Sun, Jan 21, 2018
A A A
Welcome Guest
Free Trial RSS
Get FREE trial access to our award winning publications
Industry Updates

Update: Group of central bank governors and heads of supervision reinforces Basel Committee reform package

Monday, January 11, 2010
Opalesque Industry update - The Group of Central Bank Governors and Heads of Supervision, the oversight body of the Basel Committee on Banking Supervision, met on 10 January at the Bank for International Settlements. It welcomed the substantial progress of the Basel Committee to translate the Group’s September 2009 agreements into a concrete package of measures, as elaborated in the Committee’s 17 December 2009 Consultative proposals for Strengthening the resilience of the banking sector and the International framework for liquidity risk measurement, standards and monitoring. Governors and Heads of Supervision requested the Committee to deliver a fully calibrated and finalised package of reforms by the end of this year.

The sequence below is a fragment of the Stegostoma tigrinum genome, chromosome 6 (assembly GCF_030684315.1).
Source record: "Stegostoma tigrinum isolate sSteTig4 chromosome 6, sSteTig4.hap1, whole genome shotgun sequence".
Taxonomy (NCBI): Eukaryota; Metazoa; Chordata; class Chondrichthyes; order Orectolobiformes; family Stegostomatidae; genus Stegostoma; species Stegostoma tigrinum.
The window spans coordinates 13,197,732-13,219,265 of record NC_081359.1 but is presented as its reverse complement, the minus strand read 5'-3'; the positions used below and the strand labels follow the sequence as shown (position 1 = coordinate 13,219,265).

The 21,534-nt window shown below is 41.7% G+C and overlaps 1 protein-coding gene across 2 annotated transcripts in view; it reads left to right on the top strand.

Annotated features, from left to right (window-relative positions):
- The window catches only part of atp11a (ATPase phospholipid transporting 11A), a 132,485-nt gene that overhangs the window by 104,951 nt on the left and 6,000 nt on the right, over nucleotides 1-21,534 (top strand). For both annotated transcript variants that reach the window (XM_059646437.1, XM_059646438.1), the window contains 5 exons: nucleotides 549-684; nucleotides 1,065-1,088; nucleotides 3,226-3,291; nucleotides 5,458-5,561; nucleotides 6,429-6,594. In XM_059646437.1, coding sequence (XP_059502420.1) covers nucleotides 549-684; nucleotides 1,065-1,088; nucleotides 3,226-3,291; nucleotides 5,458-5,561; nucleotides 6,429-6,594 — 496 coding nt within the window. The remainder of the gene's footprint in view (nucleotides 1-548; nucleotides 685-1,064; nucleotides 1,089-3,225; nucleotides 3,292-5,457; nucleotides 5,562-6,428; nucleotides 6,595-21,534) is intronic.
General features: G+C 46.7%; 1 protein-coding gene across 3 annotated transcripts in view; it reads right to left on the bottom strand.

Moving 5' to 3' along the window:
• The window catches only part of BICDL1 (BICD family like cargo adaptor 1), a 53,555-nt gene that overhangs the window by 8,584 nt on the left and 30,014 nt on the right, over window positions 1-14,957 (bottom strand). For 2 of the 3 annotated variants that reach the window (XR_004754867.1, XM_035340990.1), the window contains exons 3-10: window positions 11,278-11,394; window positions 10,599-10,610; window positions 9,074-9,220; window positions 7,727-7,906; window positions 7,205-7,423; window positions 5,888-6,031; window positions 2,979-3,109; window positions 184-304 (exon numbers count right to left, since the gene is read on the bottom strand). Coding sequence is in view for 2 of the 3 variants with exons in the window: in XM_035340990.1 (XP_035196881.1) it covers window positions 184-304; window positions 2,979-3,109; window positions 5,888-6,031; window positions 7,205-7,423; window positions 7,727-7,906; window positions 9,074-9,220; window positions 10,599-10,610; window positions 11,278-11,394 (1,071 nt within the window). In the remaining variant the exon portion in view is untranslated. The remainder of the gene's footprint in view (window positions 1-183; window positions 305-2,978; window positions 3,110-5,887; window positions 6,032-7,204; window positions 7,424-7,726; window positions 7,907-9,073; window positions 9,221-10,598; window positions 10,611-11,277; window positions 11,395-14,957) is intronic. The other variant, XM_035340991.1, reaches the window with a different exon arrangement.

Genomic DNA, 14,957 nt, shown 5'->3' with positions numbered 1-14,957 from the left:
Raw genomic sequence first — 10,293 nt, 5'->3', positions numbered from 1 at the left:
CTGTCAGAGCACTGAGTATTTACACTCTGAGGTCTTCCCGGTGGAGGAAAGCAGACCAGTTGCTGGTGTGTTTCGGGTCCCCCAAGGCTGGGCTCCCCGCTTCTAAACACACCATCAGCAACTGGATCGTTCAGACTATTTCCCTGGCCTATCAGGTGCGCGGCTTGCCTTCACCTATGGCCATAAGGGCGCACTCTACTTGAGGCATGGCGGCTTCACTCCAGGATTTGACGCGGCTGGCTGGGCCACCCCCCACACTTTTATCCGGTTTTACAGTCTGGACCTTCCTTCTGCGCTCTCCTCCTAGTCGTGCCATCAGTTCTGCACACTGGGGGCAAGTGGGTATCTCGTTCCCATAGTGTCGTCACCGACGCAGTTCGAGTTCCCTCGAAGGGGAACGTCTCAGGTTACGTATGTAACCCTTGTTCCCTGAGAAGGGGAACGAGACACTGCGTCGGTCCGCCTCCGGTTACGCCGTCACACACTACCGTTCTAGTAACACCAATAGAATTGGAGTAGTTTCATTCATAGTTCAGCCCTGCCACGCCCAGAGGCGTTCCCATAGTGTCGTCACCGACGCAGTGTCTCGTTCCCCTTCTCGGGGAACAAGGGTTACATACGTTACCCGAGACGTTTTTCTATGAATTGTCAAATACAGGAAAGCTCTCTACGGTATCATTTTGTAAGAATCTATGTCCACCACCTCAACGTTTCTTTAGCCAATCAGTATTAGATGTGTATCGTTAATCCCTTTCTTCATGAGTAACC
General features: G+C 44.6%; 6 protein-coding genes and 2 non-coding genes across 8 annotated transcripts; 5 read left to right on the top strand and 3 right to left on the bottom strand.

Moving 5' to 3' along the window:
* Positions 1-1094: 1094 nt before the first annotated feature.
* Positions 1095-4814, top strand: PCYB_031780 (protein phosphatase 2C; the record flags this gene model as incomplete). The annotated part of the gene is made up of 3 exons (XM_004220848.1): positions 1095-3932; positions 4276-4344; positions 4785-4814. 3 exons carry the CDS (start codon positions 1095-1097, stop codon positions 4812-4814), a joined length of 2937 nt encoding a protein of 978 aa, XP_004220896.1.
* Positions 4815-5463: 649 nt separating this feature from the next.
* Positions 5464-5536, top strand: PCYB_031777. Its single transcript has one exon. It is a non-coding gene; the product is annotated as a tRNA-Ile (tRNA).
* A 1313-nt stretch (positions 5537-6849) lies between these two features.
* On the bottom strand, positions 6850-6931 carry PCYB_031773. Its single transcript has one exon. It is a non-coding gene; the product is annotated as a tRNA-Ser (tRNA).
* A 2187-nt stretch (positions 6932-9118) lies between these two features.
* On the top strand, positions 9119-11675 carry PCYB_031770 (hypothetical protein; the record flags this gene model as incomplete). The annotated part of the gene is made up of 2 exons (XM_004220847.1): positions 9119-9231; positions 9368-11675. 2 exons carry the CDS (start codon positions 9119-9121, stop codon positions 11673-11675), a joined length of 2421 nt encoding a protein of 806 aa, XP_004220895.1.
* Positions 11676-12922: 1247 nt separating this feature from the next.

President Jean-Claude Trichet, who chairs the Group, emphasised that “timely completion of the Basel Committee reform programme is critical to achieving a more resilient banking system that can support sound economic growth over the long term.”

Central Bank Governors and Heads of Supervision welcomed the Basel Committee’s focus on both microprudential reforms to strengthen the level and quality of international capital and liquidity standards, as well as the introduction of a macroprudential overlay to address procyclicality and systemic risk. They also provided guidance and noted the importance of making progress in the following key areas: